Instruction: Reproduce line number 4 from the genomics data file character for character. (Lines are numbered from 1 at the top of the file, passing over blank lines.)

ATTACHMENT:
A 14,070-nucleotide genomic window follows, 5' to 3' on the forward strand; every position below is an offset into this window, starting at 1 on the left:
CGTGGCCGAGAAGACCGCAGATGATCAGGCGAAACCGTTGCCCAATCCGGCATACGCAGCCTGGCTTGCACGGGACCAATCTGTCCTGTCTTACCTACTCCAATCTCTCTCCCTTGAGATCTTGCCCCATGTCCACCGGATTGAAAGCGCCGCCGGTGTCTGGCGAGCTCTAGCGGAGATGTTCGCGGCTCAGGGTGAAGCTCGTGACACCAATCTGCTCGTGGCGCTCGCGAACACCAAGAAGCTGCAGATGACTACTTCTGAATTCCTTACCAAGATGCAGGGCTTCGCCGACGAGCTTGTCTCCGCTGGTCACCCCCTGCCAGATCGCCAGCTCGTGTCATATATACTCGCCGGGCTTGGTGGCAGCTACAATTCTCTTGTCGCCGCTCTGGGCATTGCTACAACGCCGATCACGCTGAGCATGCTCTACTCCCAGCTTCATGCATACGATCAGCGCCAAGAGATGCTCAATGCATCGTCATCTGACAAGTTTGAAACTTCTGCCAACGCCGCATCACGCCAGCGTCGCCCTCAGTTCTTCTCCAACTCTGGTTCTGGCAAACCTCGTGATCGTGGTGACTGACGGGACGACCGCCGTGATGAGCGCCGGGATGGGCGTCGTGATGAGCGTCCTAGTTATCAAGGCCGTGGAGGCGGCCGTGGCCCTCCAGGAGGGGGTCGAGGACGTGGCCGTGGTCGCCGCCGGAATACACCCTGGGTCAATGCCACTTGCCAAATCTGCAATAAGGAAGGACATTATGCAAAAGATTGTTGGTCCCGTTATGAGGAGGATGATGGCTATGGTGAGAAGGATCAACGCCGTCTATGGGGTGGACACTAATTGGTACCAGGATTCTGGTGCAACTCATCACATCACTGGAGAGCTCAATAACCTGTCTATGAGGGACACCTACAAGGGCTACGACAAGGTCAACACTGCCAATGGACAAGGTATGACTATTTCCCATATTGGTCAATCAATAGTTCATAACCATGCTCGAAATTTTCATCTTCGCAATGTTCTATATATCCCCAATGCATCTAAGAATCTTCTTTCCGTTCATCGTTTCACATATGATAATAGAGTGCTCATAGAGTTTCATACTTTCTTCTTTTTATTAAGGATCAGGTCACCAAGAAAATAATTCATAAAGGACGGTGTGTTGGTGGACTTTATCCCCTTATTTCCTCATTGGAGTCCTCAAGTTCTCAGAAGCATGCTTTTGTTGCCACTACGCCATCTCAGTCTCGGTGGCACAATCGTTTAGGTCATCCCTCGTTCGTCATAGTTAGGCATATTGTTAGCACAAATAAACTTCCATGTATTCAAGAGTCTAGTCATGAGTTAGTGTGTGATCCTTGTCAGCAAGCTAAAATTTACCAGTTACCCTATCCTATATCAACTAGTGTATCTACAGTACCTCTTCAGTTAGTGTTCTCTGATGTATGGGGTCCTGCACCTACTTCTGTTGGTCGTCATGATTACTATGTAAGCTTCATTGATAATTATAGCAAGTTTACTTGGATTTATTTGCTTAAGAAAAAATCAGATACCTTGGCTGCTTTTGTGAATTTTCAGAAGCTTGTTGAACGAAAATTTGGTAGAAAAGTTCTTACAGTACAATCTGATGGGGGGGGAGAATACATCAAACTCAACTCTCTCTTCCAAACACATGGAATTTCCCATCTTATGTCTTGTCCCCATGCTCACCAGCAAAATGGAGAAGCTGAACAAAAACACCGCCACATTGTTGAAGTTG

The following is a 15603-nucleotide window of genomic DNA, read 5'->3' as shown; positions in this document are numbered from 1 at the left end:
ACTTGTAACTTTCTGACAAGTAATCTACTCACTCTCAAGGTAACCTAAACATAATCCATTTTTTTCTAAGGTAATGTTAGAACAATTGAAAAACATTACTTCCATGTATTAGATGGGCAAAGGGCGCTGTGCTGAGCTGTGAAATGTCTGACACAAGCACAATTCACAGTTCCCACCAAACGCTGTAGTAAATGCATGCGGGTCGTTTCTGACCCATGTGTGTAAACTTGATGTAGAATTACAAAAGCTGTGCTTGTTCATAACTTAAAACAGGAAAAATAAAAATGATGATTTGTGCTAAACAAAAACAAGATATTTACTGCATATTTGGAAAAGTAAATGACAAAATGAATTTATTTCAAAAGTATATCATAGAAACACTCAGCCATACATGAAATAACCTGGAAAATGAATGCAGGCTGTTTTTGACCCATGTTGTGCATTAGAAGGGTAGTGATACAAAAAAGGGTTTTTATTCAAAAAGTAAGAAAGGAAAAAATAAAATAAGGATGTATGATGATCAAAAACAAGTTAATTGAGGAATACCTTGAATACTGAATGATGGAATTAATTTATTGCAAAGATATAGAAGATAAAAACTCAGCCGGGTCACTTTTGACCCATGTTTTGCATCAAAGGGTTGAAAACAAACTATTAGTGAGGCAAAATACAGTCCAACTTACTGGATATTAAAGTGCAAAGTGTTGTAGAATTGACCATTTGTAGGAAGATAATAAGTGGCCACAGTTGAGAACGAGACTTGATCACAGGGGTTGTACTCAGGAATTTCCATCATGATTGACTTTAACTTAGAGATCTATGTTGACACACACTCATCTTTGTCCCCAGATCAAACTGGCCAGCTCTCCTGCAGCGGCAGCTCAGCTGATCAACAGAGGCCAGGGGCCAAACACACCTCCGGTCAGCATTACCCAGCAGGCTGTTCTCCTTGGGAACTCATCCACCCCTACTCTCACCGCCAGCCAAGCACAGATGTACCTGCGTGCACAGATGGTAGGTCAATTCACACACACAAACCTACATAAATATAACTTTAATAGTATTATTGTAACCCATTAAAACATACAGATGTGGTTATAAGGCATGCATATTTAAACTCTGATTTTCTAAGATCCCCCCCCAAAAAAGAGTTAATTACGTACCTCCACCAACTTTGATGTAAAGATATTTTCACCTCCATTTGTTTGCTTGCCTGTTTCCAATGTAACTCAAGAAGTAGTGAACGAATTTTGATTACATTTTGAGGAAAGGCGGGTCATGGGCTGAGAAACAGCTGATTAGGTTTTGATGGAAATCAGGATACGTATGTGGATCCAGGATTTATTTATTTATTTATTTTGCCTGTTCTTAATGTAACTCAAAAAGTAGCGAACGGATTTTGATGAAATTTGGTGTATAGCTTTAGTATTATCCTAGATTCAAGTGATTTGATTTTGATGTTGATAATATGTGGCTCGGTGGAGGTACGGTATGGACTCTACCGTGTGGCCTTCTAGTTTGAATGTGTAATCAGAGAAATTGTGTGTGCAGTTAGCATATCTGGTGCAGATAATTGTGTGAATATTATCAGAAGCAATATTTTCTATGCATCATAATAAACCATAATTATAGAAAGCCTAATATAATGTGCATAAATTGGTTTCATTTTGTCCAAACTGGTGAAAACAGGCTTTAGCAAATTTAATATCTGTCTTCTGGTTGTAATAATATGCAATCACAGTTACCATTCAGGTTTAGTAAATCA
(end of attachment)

ACTTGTAACTTTCTGACAAGTAATCTACTCACTCTCAAGGTAACCTAAACATAATCCATTTTTTTCTAAGGTAATGTTAGAACAATTGAAAAACATTACTTCCATGTATTAGATGGGCAAAGGGCGCTGTGCTGAGCTGTGAAATGTCTGACACAAGCACAATTCACAGTTCCCACCAAACGCTGTAGTAAATGCATGCGGGTCGTTTCTGACCCATGTGTGTAAACTTGATGTAGAATTACAAAAGCTGTGCTTGTTCATAACTTAAAACAGGAAAAATAAAAATGATGATTTGTGCTAAACAAAAACAAGATATTTACTGCATATTTGGAAAAGTAAATGACAAAATGAATTTATTTCAAAAGTATATCATAGAAACACTCAGCCATACATGAAATAACCTGGAAAATGAATGCAGGCTGTTTTTGACCCATGTTGTGCATTAGAAGGGTAGTGATACAAAAAAGGGTTTTTATTCAAAAAGTAAGAAAGGAAAAAATAAAATAAGGATGTATGATGATCAAAAACAAGTTAATTGAGGAATACCTTGAATACTGAATGATGGAATTAATTTATTGCAAAGATATAGAAGATAAAAACTCAGCCGGGTCACTTTTGACCCATGTTTTGCATCAAAGGGTTGAAAACAAACTATTAGTGAGGCAAAATACAGTCCAACTTACTGGATATTAAAGTGCAAAGTGTTGTAGAATTGACCATTTGTAGGAAGATAATAAGTGGCCACAGTTGAGAACGAGACTTGATCACAGGGGTTGTACTCAGGAATTTCCATCATGATTGACTTTAACTTAGAGATCTATGTTGACACACACTCATCTTTGTCCCCAGATCAAACTGGCCAGCTCTCCTGCAGCGGCAGCTCAGCTGATCAACAGAGGCCAGGGGCCAAACACACCTCCGGTCAGCATTACCCAGCAGGCTGTTCTCCTTGGGAACTCATCCACCCCTACTCTCACCGCCAGCCAAGCACAGATGTACCTGCGTGCACAGATGGTAGGTCAATTCACACACACAAACCTACATAAATATAACTTTAATAGTATTATTGTAACCCATTAAAACATACAGATGTGGTTATAAGGCATGCATATTTAAACTCTGATTTTCTAAGATCCCCCCCCAAAAAAGAGTTAATTACGTACCTCCACCAACTTTGATGTAAAGATATTTTCACCTCCATTTGTTTGCTTGCCTGTTTCCAATGTAACTCAAGAAGTAGTGAACGAATTTTGATTACATTTTGAGGAAAGGCGGGTCATGGGCTGAGAAACAGCTGATTAGGTTTTGATGGAAATCAGGATACGTATGTGGATCCAGGATTTATTTATTTATTTATTTTGCCTGTTCTTAATGTAACTCAAAAAGTAGCGAACGGATTTTGATGAAATTTGGTGTATAGCTTTAGTATTATCCTAGATTCAAGTGATTTGATTTTGATGTTGATAATATGTGGCTCGGTGGAGGTACGGTATGGACTCTACCGTGTGGCCTTCTAGTTTGAATGTGTAATCAGAGAAATTGTGTGTGCAGTTAGCATATCTGGTGCAGATAATTGTGTGAATATTATCAGAAGCAATATTTTCTATGCATCATAATAAACCATAATTATAGAAAGCCTAATATAATGTGCATAAATTGGTTTCATTTTGTCCAAACTGGTGAAAACAGGCTTTAGCAAATTTAATATCTGTCTTCTGGTTGTAATAATATGCAATCACAGTTACCATTCAGGTTTAGTAAATCA